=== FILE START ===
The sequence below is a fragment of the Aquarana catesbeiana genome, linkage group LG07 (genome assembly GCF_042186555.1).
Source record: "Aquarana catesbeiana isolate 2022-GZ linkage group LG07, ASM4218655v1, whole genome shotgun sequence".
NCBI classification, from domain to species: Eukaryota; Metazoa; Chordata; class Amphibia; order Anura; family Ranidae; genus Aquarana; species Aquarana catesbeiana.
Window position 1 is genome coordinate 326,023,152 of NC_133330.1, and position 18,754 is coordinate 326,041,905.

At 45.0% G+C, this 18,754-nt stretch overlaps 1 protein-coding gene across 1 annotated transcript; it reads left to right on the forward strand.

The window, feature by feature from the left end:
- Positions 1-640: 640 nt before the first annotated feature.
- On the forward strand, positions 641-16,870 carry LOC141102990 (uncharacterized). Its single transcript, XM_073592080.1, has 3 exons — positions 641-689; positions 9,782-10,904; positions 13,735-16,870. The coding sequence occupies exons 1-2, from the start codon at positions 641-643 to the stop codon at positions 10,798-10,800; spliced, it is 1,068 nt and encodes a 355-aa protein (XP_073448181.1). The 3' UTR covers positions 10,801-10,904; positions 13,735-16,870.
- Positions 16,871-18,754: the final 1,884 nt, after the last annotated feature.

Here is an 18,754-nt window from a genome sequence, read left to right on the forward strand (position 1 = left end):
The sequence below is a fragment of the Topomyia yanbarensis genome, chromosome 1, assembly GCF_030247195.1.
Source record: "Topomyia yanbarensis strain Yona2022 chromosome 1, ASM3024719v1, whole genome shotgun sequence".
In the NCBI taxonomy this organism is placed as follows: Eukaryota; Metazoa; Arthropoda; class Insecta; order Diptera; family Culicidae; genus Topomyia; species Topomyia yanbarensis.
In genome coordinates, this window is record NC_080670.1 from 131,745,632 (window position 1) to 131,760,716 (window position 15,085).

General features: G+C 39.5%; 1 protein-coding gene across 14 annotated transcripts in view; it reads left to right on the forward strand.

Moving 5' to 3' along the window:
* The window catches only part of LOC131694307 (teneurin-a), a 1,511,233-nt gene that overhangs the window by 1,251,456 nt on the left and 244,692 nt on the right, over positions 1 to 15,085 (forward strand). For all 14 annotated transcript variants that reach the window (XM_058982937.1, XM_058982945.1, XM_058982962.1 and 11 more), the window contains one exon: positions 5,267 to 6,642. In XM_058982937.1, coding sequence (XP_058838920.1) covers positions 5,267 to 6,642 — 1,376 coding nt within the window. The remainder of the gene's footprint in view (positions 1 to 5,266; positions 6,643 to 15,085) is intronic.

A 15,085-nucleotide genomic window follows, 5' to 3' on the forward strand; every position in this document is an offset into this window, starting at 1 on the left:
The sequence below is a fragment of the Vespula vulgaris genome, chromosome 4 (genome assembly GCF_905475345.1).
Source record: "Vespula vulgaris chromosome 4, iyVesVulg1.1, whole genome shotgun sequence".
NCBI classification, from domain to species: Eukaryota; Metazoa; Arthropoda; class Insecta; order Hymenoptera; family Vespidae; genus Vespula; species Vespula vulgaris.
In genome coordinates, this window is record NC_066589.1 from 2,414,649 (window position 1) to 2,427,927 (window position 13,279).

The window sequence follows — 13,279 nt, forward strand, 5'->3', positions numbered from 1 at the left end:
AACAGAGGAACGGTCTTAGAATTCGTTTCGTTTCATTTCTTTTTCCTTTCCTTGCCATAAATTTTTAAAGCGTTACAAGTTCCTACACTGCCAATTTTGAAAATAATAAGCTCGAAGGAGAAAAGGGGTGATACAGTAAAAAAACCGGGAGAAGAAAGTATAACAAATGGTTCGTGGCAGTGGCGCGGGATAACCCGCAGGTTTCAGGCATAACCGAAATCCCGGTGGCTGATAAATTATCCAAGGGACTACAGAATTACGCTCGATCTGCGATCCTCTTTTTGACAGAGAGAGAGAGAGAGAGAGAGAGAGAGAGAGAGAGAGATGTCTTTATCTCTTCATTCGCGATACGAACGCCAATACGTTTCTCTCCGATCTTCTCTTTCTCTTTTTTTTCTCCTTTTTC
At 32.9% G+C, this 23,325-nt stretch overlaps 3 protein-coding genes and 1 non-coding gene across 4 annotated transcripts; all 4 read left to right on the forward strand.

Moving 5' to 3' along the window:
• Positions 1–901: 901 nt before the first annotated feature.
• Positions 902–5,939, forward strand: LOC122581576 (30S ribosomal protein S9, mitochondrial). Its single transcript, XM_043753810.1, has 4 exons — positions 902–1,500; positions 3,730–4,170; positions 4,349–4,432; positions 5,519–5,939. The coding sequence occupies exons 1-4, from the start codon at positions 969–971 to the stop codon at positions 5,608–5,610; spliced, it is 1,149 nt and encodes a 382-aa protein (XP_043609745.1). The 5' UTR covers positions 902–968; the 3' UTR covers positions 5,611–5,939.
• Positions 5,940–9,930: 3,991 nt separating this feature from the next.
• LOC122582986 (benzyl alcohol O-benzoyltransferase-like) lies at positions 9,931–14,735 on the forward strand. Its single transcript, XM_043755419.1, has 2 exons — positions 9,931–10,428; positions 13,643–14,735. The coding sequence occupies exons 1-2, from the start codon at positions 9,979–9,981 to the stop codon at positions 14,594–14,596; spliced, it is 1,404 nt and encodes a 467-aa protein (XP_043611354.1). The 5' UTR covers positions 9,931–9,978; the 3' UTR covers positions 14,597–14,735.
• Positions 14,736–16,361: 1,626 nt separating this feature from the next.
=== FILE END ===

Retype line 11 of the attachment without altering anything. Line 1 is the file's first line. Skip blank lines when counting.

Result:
The sequence below is a fragment of the Topomyia yanbarensis genome, chromosome 1, assembly GCF_030247195.1.